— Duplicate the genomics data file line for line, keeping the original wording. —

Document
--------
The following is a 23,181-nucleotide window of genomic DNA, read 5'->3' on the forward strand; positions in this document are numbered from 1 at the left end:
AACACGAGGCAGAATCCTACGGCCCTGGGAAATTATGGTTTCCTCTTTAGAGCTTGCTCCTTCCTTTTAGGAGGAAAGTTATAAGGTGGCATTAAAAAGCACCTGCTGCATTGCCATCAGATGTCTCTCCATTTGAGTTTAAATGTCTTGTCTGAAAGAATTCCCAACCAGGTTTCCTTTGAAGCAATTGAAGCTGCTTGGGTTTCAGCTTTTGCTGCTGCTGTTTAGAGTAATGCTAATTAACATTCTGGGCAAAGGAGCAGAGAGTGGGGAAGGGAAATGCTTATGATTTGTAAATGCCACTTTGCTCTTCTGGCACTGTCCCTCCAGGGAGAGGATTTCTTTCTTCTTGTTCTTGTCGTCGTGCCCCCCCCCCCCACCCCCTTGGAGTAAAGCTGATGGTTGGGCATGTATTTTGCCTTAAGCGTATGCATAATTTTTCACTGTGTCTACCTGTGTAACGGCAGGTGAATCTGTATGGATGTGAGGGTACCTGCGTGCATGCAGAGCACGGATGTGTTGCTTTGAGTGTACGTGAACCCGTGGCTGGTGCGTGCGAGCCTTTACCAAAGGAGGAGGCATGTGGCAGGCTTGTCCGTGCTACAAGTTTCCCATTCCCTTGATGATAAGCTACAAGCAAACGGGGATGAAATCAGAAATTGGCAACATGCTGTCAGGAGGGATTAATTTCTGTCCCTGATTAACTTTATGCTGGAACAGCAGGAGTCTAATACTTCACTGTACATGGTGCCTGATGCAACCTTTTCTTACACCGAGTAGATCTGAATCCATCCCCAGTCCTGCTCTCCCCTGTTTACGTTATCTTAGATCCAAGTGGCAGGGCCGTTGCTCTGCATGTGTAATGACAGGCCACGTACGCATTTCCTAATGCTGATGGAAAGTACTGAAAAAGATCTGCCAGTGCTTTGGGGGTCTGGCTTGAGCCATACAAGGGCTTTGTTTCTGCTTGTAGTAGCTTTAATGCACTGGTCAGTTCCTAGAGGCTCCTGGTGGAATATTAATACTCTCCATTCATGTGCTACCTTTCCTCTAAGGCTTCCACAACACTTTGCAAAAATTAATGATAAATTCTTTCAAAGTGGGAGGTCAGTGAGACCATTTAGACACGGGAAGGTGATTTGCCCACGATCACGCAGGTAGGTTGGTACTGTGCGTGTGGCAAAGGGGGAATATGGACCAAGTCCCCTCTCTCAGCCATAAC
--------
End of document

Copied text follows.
The following is a 23,181-nucleotide window of genomic DNA, read 5'->3' on the forward strand; positions in this document are numbered from 1 at the left end:
AACACGAGGCAGAATCCTACGGCCCTGGGAAATTATGGTTTCCTCTTTAGAGCTTGCTCCTTCCTTTTAGGAGGAAAGTTATAAGGTGGCATTAAAAAGCACCTGCTGCATTGCCATCAGATGTCTCTCCATTTGAGTTTAAATGTCTTGTCTGAAAGAATTCCCAACCAGGTTTCCTTTGAAGCAATTGAAGCTGCTTGGGTTTCAGCTTTTGCTGCTGCTGTTTAGAGTAATGCTAATTAACATTCTGGGCAAAGGAGCAGAGAGTGGGGAAGGGAAATGCTTATGATTTGTAAATGCCACTTTGCTCTTCTGGCACTGTCCCTCCAGGGAGAGGATTTCTTTCTTCTTGTTCTTGTCGTCGTGCCCCCCCCCCCCACCCCCTTGGAGTAAAGCTGATGGTTGGGCATGTATTTTGCCTTAAGCGTATGCATAATTTTTCACTGTGTCTACCTGTGTAACGGCAGGTGAATCTGTATGGATGTGAGGGTACCTGCGTGCATGCAGAGCACGGATGTGTTGCTTTGAGTGTACGTGAACCCGTGGCTGGTGCGTGCGAGCCTTTACCAAAGGAGGAGGCATGTGGCAGGCTTGTCCGTGCTACAAGTTTCCCATTCCCTTGATGATAAGCTACAAGCAAACGGGGATGAAATCAGAAATTGGCAACATGCTGTCAGGAGGGATTAATTTCTGTCCCTGATTAACTTTATGCTGGAACAGCAGGAGTCTAATACTTCACTGTACATGGTGCCTGATGCAACCTTTTCTTACACCGAGTAGATCTGAATCCATCCCCAGTCCTGCTCTCCCCTGTTTACGTTATCTTAGATCCAAGTGGCAGGGCCGTTGCTCTGCATGTGTAATGACAGGCCACGTACGCATTTCCTAATGCTGATGGAAAGTACTGAAAAAGATCTGCCAGTGCTTTGGGGGTCTGGCTTGAGCCATACAAGGGCTTTGTTTCTGCTTGTAGTAGCTTTAATGCACTGGTCAGTTCCTAGAGGCTCCTGGTGGAATATTAATACTCTCCATTCATGTGCTACCTTTCCTCTAAGGCTTCCACAACACTTTGCAAAAATTAATGATAAATTCTTTCAAAGTGGGAGGTCAGTGAGACCATTTAGACACGGGAAGGTGATTTGCCCACGATCACGCAGGTAGGTTGGTACTGTGCGTGTGGCAAAGGGGGAATATGGACCAAGTCCCCTCTCTCAGCCATAAC